After a decade of success with the Cubs, Kling was traded to theBoston Braves, where he spent the 1911 and 1912 seasons; at one point, he managed the Braves, but his managerial efforts were not successful, as the team had a losing record He was said to be unhappy with the way the Braves' owners made him run the team, and it led to his being traded in 1913. His final year in the majors was spent with theCincinnati Reds. He spent the remainder of his life in a number of pursuits. He owned the Dixon Hotel in Kansas City, where his billiard parlor won him national recognition; during his baseball career, he had begun mentoring his nephew, Bennie Allen, and as the years passed, Bennie went on to become a champion too. In 1933, he purchased the Kansas City Blues of theAmerican Associationand was able to generate more interest in the team and increase their attendance within a year of taking over. One of his innovations was to desegregate the ballpark, allowing both black and white fans to attend the games. Kling sold the Blues in 1937.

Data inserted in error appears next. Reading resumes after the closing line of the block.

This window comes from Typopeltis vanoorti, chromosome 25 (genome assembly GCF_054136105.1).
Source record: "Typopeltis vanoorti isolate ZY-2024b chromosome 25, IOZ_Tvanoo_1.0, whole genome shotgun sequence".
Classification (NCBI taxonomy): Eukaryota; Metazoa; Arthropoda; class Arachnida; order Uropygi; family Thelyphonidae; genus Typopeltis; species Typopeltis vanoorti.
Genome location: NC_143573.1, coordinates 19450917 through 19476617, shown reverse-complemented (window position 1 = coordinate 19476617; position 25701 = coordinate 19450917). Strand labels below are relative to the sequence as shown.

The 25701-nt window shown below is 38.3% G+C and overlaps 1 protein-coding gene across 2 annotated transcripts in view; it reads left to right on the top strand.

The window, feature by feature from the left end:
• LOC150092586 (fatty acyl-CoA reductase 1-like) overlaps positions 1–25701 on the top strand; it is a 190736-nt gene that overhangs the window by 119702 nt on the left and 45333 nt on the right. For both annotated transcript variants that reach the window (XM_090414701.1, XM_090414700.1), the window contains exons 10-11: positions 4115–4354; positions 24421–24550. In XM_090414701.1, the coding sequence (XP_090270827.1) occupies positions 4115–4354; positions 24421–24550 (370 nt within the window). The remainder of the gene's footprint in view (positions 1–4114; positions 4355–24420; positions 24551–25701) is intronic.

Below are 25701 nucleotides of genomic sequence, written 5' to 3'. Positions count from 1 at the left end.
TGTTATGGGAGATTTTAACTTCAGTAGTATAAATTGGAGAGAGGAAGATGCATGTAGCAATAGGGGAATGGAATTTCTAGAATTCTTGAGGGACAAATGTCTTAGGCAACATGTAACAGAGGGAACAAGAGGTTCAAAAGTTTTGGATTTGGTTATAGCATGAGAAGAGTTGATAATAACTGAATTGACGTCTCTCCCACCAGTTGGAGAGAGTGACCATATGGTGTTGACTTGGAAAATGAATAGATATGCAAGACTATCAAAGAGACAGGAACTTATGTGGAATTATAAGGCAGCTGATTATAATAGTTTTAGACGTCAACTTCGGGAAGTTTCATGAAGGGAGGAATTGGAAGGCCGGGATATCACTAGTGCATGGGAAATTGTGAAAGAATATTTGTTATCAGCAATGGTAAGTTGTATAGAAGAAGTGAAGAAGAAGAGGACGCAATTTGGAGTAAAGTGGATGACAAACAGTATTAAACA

Though never a major name among Hall of Famerooters, Kling garnered his share of support for Cooperstown. He received votes from the BBWAA in eight elections, earning as much as 10% of the vote (in 1937).
In late January 1947, Kling was returning from Miami to Kansas City. He suffered a heart attack (some sources say a cerebral hemorrhage) and died in the hospital, at the age of 71. He was survived by his wife and two daughters.
Was Kling Jewish?
Speculation about whether Kling was Jewish has persisted over the years. One source says he used the name "Kline" early in his career, a surname that is sometimes (but not always) Jewish. And although he was married to a Jewish woman in a ceremony conducted by a Reform Jewish rabbi, there are questions that have never been fully resolved. Among those who believe he was Jewish is Dr. Gil Bogen, who wrote a book about Kling's life. But some researchers dispute this, and years after his death, his widow Lillian seemed to deny that her husband was ever Jewish. In a 1976Esquiremagazine article, sportswriter Harry Stein published an "All Time All-Star Argument Starter," consisting of five ethnic baseball teams. Kling was the catcher on Stein's Jewish team. (A reader, however, wrote in and pointed out that Kling was not Jewish but his wife was; and suggestedHarry Danninginstead.)